A key rationale for allowing the Executive Committee to make departmental changes between sessions is this need for flexibility in changing times. The decision to ask for a change in the way associate directors and associate secretaries are elected is designed to relieve pressure on G.C. Session nominating committees and newly elected departmental directors, some of whom have had to choose their associates with very little time.
The church did "not give up anything that is valuable" in taking the action, Paulsen said, but rather is enhancing the ability of church leaders to manage in a more dynamic fashion.
He noted that while "we have done things in a given way for so many, many years, perhaps there is another way."
The potential for "another way" may also extend to the operation of two church-owned publishing houses in North America, the Review & Herald Publishing Association (RHPA) in Hagerstown, Maryland, and the Pacific Press Publishing Association (PPPA) in Nampa, Idaho. Both presses have historic roots in Adventism: Review & Herald was the church’s first publishing house, and for many years operated in Battle Creek, Mich., and Takoma Park, Md. Started in Mountain View, California, PPPA is another long-time publishing house for the church. Both houses have been central to producing literature and magazines for the world church, as well as North America. Review & Herald prints Adventist Review and many editions of Adventist World. Pacific Press is lead printer on the Adult Bible Study Guide, the church’s Sabbath School quarterly.
However, Paulsen said Oct. 13, “publishing is also a business,” and “from time to time we have to ponder the question if we have the best arrangement of publishing institutions.”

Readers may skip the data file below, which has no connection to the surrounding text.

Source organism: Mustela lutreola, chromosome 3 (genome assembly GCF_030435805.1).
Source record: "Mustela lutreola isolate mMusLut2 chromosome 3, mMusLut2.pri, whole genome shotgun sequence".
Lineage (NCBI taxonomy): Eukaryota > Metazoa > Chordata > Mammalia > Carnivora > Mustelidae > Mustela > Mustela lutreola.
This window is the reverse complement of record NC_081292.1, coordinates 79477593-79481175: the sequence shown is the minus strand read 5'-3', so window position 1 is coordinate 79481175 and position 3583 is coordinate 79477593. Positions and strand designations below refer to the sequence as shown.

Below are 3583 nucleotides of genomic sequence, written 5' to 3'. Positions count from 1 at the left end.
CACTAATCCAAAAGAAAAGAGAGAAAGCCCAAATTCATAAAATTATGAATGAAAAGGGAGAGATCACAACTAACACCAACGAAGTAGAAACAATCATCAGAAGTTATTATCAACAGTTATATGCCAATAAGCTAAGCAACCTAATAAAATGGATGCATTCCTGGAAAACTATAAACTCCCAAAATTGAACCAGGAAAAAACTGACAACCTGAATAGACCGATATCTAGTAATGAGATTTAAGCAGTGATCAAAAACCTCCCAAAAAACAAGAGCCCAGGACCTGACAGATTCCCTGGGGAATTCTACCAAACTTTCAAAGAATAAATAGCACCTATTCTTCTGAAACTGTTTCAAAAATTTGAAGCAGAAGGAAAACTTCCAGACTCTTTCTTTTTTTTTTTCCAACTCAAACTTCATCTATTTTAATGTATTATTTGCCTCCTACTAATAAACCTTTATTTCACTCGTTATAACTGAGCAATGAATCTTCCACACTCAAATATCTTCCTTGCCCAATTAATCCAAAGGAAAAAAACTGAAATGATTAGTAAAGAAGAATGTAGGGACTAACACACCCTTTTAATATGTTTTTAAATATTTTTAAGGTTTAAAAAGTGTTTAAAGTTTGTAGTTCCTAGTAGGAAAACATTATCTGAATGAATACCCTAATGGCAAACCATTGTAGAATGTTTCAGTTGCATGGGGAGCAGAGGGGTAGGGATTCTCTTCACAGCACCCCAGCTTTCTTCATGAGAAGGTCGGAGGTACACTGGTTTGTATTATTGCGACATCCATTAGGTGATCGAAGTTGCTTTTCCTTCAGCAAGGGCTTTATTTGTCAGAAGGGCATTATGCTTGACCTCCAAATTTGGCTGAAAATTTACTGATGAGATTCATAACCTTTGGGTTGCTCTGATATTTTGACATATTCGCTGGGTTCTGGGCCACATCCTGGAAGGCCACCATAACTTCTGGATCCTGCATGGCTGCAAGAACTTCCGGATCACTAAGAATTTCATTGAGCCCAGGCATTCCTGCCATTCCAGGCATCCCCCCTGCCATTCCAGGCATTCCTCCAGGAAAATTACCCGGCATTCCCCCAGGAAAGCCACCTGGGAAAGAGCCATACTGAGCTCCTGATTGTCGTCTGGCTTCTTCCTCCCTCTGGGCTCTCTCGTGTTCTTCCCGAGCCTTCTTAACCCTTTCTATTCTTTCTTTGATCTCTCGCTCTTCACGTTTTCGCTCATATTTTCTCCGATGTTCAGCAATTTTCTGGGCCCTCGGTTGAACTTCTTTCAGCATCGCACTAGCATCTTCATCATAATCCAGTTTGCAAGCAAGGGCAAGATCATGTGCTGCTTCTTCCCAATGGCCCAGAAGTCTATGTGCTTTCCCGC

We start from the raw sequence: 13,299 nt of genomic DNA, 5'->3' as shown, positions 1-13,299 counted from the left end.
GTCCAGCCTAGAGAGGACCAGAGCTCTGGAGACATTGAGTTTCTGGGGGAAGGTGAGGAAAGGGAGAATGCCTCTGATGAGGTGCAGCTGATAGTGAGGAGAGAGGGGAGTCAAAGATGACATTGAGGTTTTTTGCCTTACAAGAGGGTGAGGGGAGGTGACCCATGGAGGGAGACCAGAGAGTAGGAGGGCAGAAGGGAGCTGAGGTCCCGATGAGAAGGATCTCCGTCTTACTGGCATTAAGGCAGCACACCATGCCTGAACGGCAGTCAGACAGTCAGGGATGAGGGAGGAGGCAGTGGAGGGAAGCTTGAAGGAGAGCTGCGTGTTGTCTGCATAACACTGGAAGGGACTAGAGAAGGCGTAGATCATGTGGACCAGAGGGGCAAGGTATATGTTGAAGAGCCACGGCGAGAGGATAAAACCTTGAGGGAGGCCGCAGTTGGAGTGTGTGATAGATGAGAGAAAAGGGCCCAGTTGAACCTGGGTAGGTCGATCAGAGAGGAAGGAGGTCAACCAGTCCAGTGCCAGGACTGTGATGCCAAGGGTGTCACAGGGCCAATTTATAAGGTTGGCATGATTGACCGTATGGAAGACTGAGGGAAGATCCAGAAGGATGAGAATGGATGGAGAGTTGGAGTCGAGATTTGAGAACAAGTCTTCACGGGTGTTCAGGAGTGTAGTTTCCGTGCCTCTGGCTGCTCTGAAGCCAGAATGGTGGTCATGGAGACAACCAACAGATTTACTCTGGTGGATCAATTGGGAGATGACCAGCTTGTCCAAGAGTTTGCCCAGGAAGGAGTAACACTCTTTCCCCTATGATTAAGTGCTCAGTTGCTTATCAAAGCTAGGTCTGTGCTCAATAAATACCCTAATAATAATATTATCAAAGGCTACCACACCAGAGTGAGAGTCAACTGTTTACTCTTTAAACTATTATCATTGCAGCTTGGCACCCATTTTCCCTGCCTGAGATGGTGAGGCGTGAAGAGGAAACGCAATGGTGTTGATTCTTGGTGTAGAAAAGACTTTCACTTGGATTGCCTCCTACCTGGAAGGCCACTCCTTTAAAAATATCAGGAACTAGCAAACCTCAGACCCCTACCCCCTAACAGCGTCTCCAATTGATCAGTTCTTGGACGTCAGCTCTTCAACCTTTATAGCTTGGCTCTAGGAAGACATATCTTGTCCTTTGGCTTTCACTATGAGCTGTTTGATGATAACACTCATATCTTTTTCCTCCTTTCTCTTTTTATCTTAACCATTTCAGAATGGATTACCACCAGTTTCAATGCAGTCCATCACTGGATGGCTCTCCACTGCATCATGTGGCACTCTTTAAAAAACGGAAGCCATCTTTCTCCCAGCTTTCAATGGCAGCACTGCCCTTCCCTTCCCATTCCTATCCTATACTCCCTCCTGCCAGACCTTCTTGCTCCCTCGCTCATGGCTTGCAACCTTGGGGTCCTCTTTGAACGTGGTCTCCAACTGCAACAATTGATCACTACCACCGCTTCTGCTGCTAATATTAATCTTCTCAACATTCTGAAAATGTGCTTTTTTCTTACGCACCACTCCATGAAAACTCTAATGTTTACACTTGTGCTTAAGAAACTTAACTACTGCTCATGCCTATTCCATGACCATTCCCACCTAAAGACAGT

Paulsen asked, “Have we put together the best publishing structure to serve the church?”
To find out whether that’s the case, Paulsen proposed – and delegates accepted – the creation of a commission that would have “the task of assessing publishing realities.” With members principally drawn from North America, the goal is to have the commission’s report ready for the 2009 Spring Meeting at Oakwood University in Huntsville, Alabama.
Though the motion passed easily, Robert Smith, RHPA president, noted that the General Conference has studied the North American publishing system previously. He urged that the new commission would not “study us to death and make the cure worse than the disease.”
Smith asserted that RHPA made a profit of $100,000 in the year ending September 30. He said that if the General Conference “would give us all the work that is justifiably ours,” the press’ business would be stable.
Pacific Press president Dale Galusha told Adventist Review: “We welcome opportunities such as this to explore better ways to even more effectively strengthen the church, promote its mission and deliver faith-strengthening and spiritually inspiring books and materials to our church members.”